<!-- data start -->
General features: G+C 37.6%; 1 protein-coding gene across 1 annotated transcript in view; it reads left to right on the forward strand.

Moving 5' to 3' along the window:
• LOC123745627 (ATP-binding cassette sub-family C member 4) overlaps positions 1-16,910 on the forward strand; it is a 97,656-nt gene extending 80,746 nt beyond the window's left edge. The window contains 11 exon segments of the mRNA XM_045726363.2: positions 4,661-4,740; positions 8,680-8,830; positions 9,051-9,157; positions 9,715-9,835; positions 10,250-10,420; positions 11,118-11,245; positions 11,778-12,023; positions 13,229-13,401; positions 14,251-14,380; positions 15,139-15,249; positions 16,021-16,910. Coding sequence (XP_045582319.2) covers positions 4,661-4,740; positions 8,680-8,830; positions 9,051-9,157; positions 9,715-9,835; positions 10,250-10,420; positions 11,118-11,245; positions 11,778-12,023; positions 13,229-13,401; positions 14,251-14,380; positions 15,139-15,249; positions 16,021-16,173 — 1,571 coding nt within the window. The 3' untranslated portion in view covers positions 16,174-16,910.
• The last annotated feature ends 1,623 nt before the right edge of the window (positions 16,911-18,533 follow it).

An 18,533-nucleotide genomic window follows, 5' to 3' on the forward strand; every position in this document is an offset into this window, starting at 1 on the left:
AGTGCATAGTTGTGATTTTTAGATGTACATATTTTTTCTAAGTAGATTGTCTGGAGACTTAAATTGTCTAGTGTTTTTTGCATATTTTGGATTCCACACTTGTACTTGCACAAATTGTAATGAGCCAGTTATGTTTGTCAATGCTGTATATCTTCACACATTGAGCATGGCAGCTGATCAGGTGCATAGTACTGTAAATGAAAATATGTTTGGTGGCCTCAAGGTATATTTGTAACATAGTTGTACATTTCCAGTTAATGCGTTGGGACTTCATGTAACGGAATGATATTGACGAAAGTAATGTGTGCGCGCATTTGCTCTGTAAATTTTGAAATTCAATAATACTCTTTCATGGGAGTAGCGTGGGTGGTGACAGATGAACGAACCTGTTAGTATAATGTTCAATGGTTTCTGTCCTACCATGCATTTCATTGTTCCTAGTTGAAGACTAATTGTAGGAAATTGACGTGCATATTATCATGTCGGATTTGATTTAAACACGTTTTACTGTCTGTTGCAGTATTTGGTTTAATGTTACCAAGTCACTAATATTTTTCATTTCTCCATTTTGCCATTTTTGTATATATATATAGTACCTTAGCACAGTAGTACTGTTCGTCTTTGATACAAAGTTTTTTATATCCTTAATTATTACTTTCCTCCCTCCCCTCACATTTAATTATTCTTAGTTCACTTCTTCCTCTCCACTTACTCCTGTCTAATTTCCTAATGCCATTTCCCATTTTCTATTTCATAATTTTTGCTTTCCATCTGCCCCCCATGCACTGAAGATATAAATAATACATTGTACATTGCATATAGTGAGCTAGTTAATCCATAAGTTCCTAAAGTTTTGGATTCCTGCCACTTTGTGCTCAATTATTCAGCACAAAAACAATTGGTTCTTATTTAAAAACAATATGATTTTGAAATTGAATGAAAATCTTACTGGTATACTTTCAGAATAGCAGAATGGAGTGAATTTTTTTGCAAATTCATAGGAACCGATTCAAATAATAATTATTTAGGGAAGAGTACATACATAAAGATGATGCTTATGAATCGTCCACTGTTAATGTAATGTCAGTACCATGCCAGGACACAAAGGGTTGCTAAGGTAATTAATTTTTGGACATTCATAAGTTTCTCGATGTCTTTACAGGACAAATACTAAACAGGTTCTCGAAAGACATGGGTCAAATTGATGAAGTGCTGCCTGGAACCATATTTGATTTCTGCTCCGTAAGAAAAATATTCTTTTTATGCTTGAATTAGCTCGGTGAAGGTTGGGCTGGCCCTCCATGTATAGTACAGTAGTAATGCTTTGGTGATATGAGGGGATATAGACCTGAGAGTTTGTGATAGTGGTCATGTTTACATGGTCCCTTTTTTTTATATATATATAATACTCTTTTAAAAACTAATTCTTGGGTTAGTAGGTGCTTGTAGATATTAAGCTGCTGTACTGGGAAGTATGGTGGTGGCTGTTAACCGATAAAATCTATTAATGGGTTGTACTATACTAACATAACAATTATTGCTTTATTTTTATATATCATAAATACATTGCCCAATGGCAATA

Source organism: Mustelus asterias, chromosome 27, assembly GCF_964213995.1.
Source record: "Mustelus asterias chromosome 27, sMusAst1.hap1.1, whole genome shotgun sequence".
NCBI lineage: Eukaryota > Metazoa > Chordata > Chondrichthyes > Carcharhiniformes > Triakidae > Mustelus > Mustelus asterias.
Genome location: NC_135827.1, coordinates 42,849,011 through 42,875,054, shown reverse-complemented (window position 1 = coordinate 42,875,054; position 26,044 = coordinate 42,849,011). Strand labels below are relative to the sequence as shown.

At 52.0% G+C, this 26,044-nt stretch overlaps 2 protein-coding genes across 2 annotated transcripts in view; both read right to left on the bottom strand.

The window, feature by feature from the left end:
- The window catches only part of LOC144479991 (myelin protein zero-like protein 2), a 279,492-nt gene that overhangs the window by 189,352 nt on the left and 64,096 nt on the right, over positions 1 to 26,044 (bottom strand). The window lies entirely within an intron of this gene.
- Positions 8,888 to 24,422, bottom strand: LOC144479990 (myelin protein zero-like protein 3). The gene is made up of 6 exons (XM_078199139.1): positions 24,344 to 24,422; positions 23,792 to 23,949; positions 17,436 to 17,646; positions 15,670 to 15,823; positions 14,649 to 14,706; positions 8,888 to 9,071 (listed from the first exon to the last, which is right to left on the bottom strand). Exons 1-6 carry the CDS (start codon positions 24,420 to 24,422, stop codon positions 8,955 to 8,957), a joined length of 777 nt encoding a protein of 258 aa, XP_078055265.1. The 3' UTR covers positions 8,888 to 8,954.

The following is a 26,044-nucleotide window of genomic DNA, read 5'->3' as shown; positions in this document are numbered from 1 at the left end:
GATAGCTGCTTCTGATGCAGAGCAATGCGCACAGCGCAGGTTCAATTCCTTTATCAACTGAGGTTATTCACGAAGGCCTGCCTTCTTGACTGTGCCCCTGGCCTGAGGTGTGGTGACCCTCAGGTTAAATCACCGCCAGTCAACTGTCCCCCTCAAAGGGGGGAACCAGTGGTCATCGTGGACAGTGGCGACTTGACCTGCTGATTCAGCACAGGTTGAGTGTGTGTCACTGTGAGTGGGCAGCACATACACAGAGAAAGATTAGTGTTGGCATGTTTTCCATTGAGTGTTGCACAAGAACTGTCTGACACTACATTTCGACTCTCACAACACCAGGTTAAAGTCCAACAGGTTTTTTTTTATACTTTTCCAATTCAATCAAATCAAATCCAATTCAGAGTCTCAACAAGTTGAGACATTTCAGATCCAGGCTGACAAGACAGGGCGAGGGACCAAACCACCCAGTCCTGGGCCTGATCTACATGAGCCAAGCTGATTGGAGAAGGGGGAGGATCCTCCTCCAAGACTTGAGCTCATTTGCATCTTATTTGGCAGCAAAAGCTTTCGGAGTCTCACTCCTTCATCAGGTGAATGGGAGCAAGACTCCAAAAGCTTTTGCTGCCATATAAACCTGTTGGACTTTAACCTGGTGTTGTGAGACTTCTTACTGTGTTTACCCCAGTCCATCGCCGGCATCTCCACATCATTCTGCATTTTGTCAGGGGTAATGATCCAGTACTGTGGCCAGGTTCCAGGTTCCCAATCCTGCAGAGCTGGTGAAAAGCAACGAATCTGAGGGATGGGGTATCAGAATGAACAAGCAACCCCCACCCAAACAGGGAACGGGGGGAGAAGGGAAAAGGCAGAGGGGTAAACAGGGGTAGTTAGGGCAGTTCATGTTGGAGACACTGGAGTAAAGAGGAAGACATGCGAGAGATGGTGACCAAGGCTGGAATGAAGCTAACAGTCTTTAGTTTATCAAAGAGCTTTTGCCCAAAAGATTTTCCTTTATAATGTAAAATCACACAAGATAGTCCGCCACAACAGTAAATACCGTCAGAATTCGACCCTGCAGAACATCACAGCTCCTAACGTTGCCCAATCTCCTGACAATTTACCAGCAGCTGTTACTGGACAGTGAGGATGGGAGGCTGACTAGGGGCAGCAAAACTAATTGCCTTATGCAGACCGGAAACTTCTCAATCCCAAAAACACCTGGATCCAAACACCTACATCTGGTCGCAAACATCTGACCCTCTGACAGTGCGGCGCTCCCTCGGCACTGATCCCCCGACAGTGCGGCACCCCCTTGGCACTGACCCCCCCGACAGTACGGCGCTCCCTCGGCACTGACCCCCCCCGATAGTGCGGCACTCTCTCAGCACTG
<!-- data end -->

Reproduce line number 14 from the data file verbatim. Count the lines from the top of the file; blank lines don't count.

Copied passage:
- Positions 8,888 to 24,422, bottom strand: LOC144479990 (myelin protein zero-like protein 3). The gene is made up of 6 exons (XM_078199139.1): positions 24,344 to 24,422; positions 23,792 to 23,949; positions 17,436 to 17,646; positions 15,670 to 15,823; positions 14,649 to 14,706; positions 8,888 to 9,071 (listed from the first exon to the last, which is right to left on the bottom strand). Exons 1-6 carry the CDS (start codon positions 24,420 to 24,422, stop codon positions 8,955 to 8,957), a joined length of 777 nt encoding a protein of 258 aa, XP_078055265.1. The 3' UTR covers positions 8,888 to 8,954.